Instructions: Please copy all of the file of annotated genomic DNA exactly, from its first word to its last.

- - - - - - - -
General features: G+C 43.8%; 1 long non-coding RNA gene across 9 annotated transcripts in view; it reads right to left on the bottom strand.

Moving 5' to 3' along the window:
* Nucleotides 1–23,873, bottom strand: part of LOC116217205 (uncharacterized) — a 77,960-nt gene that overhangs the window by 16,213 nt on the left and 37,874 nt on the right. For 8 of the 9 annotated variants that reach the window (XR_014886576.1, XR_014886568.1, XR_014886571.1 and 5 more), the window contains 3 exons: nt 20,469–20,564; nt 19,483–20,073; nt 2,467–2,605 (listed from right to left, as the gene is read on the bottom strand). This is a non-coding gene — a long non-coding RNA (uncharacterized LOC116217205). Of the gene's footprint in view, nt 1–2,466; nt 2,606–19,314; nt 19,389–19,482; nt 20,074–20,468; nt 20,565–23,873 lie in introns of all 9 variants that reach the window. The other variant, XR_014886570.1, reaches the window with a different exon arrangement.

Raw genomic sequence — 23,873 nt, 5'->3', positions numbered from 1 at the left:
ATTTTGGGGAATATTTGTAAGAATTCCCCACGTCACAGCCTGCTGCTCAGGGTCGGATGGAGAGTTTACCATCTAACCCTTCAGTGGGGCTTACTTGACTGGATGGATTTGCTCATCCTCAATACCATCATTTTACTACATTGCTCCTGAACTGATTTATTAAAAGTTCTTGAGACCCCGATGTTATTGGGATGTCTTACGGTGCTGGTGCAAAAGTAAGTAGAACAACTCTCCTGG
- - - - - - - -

General features: G+C 43.8%; 1 long non-coding RNA gene across 9 annotated transcripts in view; it reads right to left on the bottom strand.

Moving 5' to 3' along the window:
* Nucleotides 1–23,873, bottom strand: part of LOC116217205 (uncharacterized) — a 77,960-nt gene that overhangs the window by 16,213 nt on the left and 37,874 nt on the right. For 8 of the 9 annotated variants that reach the window (XR_014886576.1, XR_014886568.1, XR_014886571.1 and 5 more), the window contains 3 exons: nt 20,469–20,564; nt 19,483–20,073; nt 2,467–2,605 (listed from right to left, as the gene is read on the bottom strand). This is a non-coding gene — a long non-coding RNA (uncharacterized LOC116217205). Of the gene's footprint in view, nt 1–2,466; nt 2,606–19,314; nt 19,389–19,482; nt 20,074–20,468; nt 20,565–23,873 lie in introns of all 9 variants that reach the window. The other variant, XR_014886570.1, reaches the window with a different exon arrangement.

Raw genomic sequence — 23,873 nt, 5'->3', positions numbered from 1 at the left:
ATTTTGGGGAATATTTGTAAGAATTCCCCACGTCACAGCCTGCTGCTCAGGGTCGGATGGAGAGTTTACCATCTAACCCTTCAGTGGGGCTTACTTGACTGGATGGATTTGCTCATCCTCAATACCATCATTTTACTACATTGCTCCTGAACTGATTTATTAAAAGTTCTTGAGACCCCGATGTTATTGGGATGTCTTACGGTGCTGGTGCAAAAGTAAGTAGAACAACTCTCCTGG